As the subject of ideological, aesthetic, and existential manipulations, the Polish home and its representation is an ever-changing phenomenon that absorbs new tendencies and, at the same time, retains its centrality to Polish literature, whether written in Poland or abroad. Framing the Polish Home is a pioneering work that explores the idea of home as fundamental to the question of cultural and national identity within Poland's recent history and its tradition.
In this inaugural volume of the Polish and Polish-American Studies Series, the Polish home emerges in its rich verbal and visual representations and multiple material embodiments, as the discussion moves from the loss of the home during wartime to the Sovietized politics of housing and from the exilic strategies of having a home to the the idyllic evocation of the abodes of the past.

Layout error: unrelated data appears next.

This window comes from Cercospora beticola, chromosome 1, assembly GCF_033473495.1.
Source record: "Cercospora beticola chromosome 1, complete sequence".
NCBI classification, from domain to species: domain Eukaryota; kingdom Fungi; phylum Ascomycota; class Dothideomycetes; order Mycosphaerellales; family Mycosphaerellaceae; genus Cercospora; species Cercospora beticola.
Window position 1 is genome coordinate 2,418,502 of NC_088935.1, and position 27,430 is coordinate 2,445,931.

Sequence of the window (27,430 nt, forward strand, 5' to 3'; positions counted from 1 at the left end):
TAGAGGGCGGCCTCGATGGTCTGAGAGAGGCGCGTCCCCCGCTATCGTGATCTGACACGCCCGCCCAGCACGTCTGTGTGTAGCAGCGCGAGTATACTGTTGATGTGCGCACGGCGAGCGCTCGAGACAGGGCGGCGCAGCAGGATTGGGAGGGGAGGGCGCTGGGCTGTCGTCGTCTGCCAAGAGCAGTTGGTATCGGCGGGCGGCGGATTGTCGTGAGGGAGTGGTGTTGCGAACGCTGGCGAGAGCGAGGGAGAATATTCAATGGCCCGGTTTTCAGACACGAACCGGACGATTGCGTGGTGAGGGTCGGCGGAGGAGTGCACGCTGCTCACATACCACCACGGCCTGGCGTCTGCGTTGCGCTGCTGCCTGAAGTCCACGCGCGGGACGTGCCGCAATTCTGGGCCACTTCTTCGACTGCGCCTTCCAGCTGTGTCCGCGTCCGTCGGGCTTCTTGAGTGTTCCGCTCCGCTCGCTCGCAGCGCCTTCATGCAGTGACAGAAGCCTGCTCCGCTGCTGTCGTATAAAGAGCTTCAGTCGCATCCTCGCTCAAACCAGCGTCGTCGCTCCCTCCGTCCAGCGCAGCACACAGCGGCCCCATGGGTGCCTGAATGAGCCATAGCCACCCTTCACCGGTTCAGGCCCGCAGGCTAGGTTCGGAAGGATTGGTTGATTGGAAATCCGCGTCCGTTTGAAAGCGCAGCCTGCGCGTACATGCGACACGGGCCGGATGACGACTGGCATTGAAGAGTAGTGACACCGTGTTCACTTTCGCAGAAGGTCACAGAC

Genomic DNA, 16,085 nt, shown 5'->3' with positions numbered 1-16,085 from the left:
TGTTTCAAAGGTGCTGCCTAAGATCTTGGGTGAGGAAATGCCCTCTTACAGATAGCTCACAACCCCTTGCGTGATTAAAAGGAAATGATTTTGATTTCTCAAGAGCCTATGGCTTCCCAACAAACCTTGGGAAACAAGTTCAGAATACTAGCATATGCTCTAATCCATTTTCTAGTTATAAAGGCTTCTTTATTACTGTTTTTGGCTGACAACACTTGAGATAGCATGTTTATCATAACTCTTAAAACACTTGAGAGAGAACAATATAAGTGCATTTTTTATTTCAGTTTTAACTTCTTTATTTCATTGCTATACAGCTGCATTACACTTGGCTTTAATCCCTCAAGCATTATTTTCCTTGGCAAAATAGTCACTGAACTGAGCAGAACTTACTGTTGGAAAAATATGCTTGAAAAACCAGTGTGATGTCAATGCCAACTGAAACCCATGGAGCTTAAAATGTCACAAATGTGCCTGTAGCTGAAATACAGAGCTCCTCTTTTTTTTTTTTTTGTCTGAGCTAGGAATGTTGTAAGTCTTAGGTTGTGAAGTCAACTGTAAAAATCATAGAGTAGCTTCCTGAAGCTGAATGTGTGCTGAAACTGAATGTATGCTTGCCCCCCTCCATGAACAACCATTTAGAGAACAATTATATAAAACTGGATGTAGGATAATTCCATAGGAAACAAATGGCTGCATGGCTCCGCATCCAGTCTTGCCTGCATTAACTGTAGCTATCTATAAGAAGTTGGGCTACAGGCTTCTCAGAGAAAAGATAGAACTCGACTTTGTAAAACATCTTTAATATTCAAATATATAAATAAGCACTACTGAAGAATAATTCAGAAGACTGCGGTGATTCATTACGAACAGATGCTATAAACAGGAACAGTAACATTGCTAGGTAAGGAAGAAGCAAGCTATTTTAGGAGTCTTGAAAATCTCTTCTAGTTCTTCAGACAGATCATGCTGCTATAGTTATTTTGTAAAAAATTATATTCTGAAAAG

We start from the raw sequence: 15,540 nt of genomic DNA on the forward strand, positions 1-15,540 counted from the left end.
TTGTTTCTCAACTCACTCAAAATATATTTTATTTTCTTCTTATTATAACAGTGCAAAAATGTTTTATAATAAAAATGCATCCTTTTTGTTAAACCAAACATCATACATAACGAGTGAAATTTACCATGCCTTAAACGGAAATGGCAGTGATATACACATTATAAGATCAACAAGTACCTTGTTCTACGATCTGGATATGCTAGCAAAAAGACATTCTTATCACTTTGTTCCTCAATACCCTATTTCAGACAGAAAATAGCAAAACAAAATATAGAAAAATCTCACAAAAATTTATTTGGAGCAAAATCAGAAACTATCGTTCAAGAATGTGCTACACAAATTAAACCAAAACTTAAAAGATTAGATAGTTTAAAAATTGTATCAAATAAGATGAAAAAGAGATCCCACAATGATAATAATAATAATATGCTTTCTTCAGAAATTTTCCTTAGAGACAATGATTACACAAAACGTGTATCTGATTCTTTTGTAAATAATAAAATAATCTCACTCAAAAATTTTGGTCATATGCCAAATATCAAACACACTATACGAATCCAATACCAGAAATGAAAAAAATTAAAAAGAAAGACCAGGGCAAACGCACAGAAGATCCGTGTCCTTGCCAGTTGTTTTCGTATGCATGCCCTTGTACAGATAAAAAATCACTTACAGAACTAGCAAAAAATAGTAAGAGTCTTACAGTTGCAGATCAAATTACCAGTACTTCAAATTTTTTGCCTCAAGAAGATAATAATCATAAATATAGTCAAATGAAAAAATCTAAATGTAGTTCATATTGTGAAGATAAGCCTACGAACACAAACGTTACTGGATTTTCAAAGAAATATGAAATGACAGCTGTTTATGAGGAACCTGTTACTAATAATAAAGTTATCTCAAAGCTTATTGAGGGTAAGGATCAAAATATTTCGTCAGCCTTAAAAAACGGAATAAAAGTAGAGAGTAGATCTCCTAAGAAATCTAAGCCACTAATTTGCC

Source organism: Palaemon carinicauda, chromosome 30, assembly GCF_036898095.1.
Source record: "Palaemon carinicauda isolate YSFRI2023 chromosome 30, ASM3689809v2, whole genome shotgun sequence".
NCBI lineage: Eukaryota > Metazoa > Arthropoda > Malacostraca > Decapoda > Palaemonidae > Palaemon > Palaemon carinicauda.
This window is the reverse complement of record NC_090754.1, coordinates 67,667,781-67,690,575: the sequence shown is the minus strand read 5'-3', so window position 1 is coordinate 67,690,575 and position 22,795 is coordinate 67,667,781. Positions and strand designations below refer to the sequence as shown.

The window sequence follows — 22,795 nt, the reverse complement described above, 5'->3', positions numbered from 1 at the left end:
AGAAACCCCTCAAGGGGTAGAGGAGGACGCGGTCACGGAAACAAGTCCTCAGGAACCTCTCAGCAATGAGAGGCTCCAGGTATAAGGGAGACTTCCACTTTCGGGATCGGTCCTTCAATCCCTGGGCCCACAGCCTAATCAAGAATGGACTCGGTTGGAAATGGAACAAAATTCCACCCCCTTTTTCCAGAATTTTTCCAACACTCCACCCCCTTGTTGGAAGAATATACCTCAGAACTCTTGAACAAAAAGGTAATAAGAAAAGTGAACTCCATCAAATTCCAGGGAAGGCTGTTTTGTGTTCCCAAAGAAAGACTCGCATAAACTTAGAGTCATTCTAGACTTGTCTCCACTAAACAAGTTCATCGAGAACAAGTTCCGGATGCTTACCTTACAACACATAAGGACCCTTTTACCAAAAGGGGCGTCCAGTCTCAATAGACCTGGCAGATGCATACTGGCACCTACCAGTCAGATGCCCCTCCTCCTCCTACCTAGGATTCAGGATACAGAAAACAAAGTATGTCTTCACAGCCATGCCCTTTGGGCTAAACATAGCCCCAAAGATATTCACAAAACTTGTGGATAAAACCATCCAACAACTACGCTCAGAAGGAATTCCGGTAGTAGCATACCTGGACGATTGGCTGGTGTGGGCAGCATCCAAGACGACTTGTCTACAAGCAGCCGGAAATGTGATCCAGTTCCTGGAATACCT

Although, as Bozena Shallcross notes in her introduction, "few concepts seem to have such universal appeal as the notion of the home," this area of study is still seriously underdeveloped. In essays from sixteen scholars, Framing the Polish Home takes a significant step to correct that oversight, covering a broad range of issues pertinent to the discourse on the home and demonstrating the complexity of the home in Polish literature and culture.